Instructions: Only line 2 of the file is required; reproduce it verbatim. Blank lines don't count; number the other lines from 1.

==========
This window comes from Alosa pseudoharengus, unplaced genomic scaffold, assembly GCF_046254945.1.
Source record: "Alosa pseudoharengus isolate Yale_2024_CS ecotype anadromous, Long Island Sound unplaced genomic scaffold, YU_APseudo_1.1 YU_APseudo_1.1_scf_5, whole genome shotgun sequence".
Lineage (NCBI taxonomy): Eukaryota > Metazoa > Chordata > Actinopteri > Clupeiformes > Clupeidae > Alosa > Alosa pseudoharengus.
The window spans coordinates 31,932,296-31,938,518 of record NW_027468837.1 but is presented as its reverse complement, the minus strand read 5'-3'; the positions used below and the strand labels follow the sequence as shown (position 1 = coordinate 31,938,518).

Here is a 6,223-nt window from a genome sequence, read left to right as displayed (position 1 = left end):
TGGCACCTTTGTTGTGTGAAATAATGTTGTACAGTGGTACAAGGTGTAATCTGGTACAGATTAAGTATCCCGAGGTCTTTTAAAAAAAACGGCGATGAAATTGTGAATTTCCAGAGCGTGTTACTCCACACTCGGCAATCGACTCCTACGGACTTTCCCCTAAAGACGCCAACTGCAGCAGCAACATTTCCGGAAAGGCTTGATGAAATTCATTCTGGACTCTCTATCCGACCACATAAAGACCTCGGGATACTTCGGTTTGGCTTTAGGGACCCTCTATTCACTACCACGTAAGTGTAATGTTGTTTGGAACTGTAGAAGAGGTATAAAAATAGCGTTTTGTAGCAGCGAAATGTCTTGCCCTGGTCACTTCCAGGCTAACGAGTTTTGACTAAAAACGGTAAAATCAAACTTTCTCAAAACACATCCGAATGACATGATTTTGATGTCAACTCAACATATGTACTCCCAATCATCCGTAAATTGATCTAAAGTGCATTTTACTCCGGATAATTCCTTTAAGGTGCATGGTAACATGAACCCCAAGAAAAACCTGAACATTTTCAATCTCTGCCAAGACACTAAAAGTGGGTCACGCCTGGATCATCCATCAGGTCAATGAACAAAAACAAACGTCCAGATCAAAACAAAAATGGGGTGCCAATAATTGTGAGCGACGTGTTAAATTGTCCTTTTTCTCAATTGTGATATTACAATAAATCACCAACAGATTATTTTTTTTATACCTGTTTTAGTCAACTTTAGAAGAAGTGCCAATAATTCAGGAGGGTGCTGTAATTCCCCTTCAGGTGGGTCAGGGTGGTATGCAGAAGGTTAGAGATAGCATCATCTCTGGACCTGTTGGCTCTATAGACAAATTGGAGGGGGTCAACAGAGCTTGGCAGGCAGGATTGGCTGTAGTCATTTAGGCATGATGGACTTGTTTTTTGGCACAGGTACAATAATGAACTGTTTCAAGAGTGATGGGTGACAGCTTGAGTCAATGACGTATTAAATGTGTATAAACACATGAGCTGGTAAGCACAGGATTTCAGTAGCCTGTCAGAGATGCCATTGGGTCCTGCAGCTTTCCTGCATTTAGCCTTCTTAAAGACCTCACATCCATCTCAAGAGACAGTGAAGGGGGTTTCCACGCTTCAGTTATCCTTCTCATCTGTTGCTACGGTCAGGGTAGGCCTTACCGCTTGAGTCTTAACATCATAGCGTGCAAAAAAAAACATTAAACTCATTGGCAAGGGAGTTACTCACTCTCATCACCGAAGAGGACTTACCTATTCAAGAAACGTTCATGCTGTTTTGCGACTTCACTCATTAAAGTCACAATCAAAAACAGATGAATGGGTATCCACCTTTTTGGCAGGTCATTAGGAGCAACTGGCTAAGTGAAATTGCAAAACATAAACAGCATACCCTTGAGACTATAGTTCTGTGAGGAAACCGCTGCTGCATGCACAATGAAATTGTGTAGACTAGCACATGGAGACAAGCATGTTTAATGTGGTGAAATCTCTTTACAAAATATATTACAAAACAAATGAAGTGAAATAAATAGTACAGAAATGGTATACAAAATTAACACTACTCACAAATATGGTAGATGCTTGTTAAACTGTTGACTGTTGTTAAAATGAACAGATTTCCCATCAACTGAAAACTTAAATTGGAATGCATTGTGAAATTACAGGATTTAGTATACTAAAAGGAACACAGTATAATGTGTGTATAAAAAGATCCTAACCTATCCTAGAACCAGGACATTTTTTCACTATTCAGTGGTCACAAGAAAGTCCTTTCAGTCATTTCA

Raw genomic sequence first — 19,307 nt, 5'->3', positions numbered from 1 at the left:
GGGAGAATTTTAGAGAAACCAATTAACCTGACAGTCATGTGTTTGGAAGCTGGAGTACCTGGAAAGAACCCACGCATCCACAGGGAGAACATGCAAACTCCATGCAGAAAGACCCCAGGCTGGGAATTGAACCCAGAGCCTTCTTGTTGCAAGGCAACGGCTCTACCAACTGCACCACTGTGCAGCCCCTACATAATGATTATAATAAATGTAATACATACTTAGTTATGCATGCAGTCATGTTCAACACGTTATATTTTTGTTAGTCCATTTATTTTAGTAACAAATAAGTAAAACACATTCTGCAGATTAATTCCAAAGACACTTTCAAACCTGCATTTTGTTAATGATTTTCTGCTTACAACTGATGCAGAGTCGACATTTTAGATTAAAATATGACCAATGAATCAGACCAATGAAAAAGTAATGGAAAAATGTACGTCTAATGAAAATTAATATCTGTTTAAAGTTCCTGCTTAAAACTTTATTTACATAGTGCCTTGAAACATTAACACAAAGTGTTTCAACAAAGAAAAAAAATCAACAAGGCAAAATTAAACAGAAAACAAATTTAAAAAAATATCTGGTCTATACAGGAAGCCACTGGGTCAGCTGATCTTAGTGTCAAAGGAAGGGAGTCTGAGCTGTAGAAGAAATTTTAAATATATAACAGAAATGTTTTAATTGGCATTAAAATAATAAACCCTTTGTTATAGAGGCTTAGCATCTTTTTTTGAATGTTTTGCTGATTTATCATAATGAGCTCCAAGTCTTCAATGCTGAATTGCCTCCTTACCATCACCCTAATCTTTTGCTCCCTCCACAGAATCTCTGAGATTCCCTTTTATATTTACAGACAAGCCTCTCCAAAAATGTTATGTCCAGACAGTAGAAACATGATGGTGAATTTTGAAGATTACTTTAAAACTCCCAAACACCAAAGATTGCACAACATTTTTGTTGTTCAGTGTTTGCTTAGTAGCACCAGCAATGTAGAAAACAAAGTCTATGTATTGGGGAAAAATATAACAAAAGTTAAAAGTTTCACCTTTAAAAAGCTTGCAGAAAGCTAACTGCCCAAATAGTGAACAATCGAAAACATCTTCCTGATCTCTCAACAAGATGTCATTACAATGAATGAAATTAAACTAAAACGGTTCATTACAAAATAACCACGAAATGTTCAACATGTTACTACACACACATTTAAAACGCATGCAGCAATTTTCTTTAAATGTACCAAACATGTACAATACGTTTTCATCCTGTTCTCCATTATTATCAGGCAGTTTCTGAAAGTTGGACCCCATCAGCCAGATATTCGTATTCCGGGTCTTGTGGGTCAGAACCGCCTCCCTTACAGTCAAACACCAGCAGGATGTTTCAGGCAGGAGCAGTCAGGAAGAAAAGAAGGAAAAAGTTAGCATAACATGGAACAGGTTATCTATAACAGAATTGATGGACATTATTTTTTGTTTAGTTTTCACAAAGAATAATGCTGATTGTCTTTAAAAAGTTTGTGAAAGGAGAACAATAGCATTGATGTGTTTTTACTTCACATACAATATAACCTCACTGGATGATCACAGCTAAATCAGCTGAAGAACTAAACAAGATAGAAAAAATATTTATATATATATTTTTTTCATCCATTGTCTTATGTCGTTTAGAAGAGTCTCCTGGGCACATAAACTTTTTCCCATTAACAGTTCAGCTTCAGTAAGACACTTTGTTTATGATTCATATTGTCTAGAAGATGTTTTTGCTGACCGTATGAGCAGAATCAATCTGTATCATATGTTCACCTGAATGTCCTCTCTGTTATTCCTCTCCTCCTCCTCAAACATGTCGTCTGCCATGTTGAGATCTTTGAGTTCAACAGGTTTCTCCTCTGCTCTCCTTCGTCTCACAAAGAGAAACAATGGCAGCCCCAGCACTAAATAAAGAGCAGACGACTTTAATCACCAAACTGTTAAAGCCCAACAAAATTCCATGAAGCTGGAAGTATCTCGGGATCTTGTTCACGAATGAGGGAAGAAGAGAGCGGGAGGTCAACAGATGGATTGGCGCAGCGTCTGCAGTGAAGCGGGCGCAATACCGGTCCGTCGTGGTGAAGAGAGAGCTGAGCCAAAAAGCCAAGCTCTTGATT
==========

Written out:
Source record: "Alosa pseudoharengus isolate Yale_2024_CS ecotype anadromous, Long Island Sound unplaced genomic scaffold, YU_APseudo_1.1 YU_APseudo_1.1_scf_5, whole genome shotgun sequence".